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Reasoning with DFAs. Closure properties of DFAs. Languages captured by DFA’s are closed under Union Concatenation Kleene Star Complement Intersection That is to say if L 1 and L 2 are recognized by a DFA, then there exists another DFA, L 3 , such that L 3 = complement L 1

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closure properties of dfas
Closure properties of DFAs
  • Languages captured by DFA’s are closed under
      • Union
      • Concatenation
      • Kleene Star
      • Complement
      • Intersection
  • That is to say if L1 and L2 are recognized by a DFA, then there exists another DFA, L3, such that
    • L3 = complement L1
    • L3 = L1L2
    • L3 = L1∩ L2
    • L3 = L1*
    • L3 = L1 L2(The first 3 are easy, we’ll wait on 4 and 5)
  • .
  • Complementation
    • Take a DFA for L and change the status - final or non-final - of all its states. The resulting DFA will accept exactly those strings that the first one rejects. It is, therefore, a DFA for the Complent(L).
    • Thus, the complement of DFA recognizable language is DFA recognizable.
complement example
Complement Example

Contains a “0”

Contains only “1”

2 nd complement example
2nd Complement Example

Just “abc”

Anything but “abc”

  • The intersection L Ç M of two DFA recognizable languages must be recognizable by a DFA too. A constructive way to show this is to construct a new DFA from 2 old ones.
constructive proof
Constructive Proof
  • The proof is based on a construction that given two DFAs A and B, produces a third DFA C such that L(C) = L(A) Ç L(B). The states of C are pairs (p,q) , where p is a state of A and q is a state of B. A transition labeled a leads from (p,q) to (p',q')iff there are transitions
  • in A and B. The start state is the pair of original start states; the final states are pairs of original final states. The transition function
  • dAÇB(q,a) = ( dA(q,a), dB(q,a) )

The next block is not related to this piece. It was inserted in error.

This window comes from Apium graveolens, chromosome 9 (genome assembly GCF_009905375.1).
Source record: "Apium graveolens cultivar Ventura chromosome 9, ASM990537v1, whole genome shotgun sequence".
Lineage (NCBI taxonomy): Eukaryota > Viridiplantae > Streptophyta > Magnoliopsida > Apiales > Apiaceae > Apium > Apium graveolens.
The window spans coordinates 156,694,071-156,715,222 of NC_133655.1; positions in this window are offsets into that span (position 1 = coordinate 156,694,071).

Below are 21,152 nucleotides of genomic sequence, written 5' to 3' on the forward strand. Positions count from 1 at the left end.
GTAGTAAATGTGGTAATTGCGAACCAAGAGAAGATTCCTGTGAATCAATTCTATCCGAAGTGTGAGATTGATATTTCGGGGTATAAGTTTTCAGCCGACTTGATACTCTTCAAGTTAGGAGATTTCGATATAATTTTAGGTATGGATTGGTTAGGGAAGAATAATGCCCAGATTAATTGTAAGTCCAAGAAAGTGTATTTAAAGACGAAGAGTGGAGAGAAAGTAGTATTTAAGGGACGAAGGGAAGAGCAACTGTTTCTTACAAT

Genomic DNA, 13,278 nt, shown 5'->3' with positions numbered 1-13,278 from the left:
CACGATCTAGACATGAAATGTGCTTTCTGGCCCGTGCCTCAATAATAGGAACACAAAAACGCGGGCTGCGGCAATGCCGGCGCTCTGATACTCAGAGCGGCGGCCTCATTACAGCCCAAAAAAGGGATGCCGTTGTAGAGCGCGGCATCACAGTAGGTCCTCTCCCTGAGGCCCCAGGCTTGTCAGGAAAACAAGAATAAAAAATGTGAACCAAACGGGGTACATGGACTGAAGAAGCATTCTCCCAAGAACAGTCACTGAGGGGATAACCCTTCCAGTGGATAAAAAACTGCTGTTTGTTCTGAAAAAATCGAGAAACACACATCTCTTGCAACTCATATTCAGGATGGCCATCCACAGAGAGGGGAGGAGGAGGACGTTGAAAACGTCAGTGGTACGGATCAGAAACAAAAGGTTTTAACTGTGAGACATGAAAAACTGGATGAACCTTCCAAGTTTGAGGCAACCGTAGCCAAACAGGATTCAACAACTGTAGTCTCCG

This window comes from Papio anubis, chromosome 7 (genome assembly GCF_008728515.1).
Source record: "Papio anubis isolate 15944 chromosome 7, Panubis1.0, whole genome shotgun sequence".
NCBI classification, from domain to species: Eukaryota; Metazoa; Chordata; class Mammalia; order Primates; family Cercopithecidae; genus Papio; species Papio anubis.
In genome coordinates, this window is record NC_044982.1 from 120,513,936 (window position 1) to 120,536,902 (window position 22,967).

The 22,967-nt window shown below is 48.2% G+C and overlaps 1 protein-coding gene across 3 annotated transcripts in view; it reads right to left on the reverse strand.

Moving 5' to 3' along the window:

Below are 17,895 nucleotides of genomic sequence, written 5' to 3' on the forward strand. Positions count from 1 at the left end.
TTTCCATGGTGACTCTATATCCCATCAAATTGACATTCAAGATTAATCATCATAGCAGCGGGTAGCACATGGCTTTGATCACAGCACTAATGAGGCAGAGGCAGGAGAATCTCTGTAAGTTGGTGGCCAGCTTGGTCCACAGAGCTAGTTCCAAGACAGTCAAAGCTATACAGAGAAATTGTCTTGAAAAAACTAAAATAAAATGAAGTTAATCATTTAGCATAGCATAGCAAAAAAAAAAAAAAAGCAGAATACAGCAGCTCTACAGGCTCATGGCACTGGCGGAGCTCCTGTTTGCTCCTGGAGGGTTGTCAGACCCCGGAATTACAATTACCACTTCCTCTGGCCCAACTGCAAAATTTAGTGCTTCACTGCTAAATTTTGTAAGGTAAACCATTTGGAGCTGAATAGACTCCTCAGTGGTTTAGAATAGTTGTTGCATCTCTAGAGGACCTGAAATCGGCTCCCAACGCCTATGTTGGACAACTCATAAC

• This is called the product construction.
example 1


Example 1


What is the intersection?

Make a new DFA where states of the new DFA are pairs of states form the old ones

reachable states only
Reachable states only


{a,aa,aaa} ∩ {aa,aaa,aaaa}

example 2



Example 2




A – string contains a 0





B – string contains a 1


C – string contains a 0 and a 1


Contains a “0”

Contains both a “1” and a “0”

Contains a “1”

  • The identity:
  • L - M = LÇ C(M)
  • reduces the closure under set-theoretical difference operator to closure under complementation and intersection.
example difference


Example Difference


L - M = LÇ C(M)



  • The union of the languages of two DFAs (over the same alphabet) is recognizable by another DFA.
  • We reuse the product construction of the intersection proof, but widen what is in the final states of the constructed result.
  • Let A=(Qa,S,sa,Fa,Ta) and
  • B = (Qb,S,sb,Fb,Tb)
  • Then: A  B =((Qa,Qb),S,(sa,sb),Final,d)
    • Final = { (p,q) | p from Fa, q from Qb} 
    • { (p,q) | p from Qa, q from Fb}
    • d((a,b),x) = ( Ta(a,x), Tb(b,y) )



A  B ={ab,bc}

example closure construction
Example Closure Construction
  • Given a language L, let L' be the set of all prefixes of even length strings which belong to L. We prove that if L isregular then L' is also regular.
  • It is easy to show that prefix(L) is regular when L is (How?). We also know that the language Even of even length strings is regular (How?). All we need now is to note that L' = EvenÇ prefix(L)
  • and use closure under intersection.
what s next
What’s next
  • We have given constructions for showing that DFAs are closed under
    • Complement
    • Intersection
    • Difference
    • Union
  • In order to establish the closure properties of
    • Reversal
    • Kleene star
    • Concatenation
  • We will need to introduce a new computational system.